<p>Electric currents captured in black and white images.</p>
Sometimes we come across artists and photographers who achieve dazzling, high-tech looking results without using high-end technology, for example Luka Klikovac’s dancing underwater colors and Jessica Eaton’s geometric prints using traditional film developing techniques. Whether or not these are counted as “new” media artworks is debatable, but we find their scientific approach to experimentation to be in the spirit of the original enthusiasm that drives technological art today. After all, every artistic technique started out as an advancement.
Like his other works that use the gelatin silver print technique, Japanese photographer Hiroshi Sugimoto’s Lightning Field series captures light and frames it in intriguing patterns. In order to personally witness what early scientists like Benjamin Franklin saw upon discovery of electricity, Sugimoto put away his camera and introduced a Van de Graaf Generator into his studio. He then began firing off high-voltage electrical charges indirectly onto film. The end product appears as though he fearlessly grabbed lightning from the sky and put it under a microscope.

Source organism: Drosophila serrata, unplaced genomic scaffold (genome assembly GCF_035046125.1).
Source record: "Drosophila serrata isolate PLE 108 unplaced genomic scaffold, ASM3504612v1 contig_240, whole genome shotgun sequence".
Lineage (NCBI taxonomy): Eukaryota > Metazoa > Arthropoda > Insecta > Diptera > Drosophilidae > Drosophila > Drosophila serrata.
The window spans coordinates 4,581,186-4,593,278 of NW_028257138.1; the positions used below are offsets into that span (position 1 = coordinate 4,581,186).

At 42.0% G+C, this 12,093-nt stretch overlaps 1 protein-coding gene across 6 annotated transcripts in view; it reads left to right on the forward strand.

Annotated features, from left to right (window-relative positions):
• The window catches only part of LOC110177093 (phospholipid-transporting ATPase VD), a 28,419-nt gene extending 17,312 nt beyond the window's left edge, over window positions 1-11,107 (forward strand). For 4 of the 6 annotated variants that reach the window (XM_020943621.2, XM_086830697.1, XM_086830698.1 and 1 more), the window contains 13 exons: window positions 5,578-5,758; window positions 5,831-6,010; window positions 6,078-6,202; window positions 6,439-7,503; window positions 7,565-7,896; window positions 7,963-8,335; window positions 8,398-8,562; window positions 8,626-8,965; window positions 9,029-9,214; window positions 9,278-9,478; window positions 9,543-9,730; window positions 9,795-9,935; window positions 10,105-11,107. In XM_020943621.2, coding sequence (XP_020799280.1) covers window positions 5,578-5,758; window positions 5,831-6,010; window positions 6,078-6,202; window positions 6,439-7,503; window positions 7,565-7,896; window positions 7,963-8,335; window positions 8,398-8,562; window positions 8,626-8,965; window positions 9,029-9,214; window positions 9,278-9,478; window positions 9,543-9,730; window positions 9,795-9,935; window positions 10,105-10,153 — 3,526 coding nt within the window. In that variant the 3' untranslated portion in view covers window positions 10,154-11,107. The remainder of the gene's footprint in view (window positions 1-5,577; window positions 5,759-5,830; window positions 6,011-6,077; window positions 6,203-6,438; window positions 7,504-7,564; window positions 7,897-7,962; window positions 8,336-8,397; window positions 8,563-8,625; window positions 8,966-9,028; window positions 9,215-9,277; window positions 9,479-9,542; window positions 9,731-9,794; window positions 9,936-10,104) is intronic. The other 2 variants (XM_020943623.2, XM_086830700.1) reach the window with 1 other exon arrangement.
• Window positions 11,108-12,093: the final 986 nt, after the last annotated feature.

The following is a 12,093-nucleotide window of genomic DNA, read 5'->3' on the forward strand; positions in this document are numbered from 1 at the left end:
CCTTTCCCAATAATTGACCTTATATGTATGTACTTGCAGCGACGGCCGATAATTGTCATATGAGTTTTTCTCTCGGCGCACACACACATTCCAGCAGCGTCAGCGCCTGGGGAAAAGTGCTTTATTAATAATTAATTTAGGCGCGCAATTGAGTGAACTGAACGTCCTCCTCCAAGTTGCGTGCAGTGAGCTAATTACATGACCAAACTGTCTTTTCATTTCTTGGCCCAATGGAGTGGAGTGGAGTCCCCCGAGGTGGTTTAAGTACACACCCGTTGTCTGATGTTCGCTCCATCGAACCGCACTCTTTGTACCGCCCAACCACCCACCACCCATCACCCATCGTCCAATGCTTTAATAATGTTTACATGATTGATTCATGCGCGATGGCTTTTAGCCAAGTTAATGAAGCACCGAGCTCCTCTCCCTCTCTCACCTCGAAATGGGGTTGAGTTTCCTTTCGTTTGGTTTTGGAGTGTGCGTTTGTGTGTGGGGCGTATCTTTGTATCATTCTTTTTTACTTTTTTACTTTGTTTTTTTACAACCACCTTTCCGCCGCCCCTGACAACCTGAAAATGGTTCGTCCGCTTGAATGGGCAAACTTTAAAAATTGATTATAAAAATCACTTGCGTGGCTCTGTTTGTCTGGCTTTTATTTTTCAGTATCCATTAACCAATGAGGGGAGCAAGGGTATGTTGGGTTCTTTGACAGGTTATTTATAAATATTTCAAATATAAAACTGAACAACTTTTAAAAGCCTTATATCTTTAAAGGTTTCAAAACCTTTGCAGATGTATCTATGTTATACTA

Hiroshi Sugimoto’s first solo exhibition in China will open at Pace Gallery, Beijing on May 12th, 2012.